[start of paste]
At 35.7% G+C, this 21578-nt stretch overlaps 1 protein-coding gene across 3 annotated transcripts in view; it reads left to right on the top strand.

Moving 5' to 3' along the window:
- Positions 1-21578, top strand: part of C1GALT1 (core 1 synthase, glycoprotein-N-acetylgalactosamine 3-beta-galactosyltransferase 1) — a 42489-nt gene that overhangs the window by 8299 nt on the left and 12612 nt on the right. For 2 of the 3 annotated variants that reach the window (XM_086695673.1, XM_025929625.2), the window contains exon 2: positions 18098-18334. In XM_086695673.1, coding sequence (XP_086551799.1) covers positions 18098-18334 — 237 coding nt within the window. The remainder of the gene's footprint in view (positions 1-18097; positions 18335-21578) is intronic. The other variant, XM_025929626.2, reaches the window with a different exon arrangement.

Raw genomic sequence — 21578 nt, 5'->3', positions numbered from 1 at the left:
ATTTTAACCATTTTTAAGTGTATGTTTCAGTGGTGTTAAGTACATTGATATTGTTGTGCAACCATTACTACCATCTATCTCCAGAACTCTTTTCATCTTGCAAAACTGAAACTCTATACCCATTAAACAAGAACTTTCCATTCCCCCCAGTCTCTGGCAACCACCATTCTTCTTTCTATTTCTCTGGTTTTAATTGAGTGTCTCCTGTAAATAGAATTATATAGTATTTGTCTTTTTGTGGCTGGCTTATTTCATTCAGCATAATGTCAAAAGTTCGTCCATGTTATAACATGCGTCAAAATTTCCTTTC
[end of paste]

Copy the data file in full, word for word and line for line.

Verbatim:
At 35.7% G+C, this 21578-nt stretch overlaps 1 protein-coding gene across 3 annotated transcripts in view; it reads left to right on the top strand.

Moving 5' to 3' along the window:
- Positions 1-21578, top strand: part of C1GALT1 (core 1 synthase, glycoprotein-N-acetylgalactosamine 3-beta-galactosyltransferase 1) — a 42489-nt gene that overhangs the window by 8299 nt on the left and 12612 nt on the right. For 2 of the 3 annotated variants that reach the window (XM_086695673.1, XM_025929625.2), the window contains exon 2: positions 18098-18334. In XM_086695673.1, coding sequence (XP_086551799.1) covers positions 18098-18334 — 237 coding nt within the window. The remainder of the gene's footprint in view (positions 1-18097; positions 18335-21578) is intronic. The other variant, XM_025929626.2, reaches the window with a different exon arrangement.

Raw genomic sequence — 21578 nt, 5'->3', positions numbered from 1 at the left:
ATTTTAACCATTTTTAAGTGTATGTTTCAGTGGTGTTAAGTACATTGATATTGTTGTGCAACCATTACTACCATCTATCTCCAGAACTCTTTTCATCTTGCAAAACTGAAACTCTATACCCATTAAACAAGAACTTTCCATTCCCCCCAGTCTCTGGCAACCACCATTCTTCTTTCTATTTCTCTGGTTTTAATTGAGTGTCTCCTGTAAATAGAATTATATAGTATTTGTCTTTTTGTGGCTGGCTTATTTCATTCAGCATAATGTCAAAAGTTCGTCCATGTTATAACATGCGTCAAAATTTCCTTTC